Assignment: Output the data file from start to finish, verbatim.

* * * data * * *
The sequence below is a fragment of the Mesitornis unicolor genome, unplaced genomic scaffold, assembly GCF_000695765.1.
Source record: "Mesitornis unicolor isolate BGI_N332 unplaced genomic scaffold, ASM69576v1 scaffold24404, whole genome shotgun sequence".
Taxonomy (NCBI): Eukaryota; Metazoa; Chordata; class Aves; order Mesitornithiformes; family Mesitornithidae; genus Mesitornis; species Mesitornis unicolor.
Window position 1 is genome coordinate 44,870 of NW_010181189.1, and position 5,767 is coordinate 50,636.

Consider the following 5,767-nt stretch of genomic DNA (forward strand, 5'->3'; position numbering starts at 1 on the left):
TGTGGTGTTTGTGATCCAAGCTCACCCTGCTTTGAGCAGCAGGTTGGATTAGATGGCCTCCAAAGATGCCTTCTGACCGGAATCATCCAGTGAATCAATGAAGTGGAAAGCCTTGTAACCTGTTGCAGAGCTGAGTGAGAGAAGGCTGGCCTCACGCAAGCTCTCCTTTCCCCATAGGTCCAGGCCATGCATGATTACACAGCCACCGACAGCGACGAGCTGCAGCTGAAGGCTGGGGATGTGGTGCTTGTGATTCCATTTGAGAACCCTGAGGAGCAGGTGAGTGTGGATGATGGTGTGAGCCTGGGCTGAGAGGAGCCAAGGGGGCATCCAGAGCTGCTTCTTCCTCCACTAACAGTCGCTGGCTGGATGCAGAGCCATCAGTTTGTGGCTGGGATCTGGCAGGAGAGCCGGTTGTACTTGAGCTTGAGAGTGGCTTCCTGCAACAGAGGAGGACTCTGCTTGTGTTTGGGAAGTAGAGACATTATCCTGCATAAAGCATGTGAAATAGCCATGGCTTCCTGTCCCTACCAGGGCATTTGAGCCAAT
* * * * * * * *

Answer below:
The sequence below is a fragment of the Mesitornis unicolor genome, unplaced genomic scaffold, assembly GCF_000695765.1.
Source record: "Mesitornis unicolor isolate BGI_N332 unplaced genomic scaffold, ASM69576v1 scaffold24404, whole genome shotgun sequence".
Taxonomy (NCBI): Eukaryota; Metazoa; Chordata; class Aves; order Mesitornithiformes; family Mesitornithidae; genus Mesitornis; species Mesitornis unicolor.
Window position 1 is genome coordinate 44,870 of NW_010181189.1, and position 5,767 is coordinate 50,636.

Consider the following 5,767-nt stretch of genomic DNA (forward strand, 5'->3'; position numbering starts at 1 on the left):
TGTGGTGTTTGTGATCCAAGCTCACCCTGCTTTGAGCAGCAGGTTGGATTAGATGGCCTCCAAAGATGCCTTCTGACCGGAATCATCCAGTGAATCAATGAAGTGGAAAGCCTTGTAACCTGTTGCAGAGCTGAGTGAGAGAAGGCTGGCCTCACGCAAGCTCTCCTTTCCCCATAGGTCCAGGCCATGCATGATTACACAGCCACCGACAGCGACGAGCTGCAGCTGAAGGCTGGGGATGTGGTGCTTGTGATTCCATTTGAGAACCCTGAGGAGCAGGTGAGTGTGGATGATGGTGTGAGCCTGGGCTGAGAGGAGCCAAGGGGGCATCCAGAGCTGCTTCTTCCTCCACTAACAGTCGCTGGCTGGATGCAGAGCCATCAGTTTGTGGCTGGGATCTGGCAGGAGAGCCGGTTGTACTTGAGCTTGAGAGTGGCTTCCTGCAACAGAGGAGGACTCTGCTTGTGTTTGGGAAGTAGAGACATTATCCTGCATAAAGCATGTGAAATAGCCATGGCTTCCTGTCCCTACCAGGGCATTTGAGCCAAT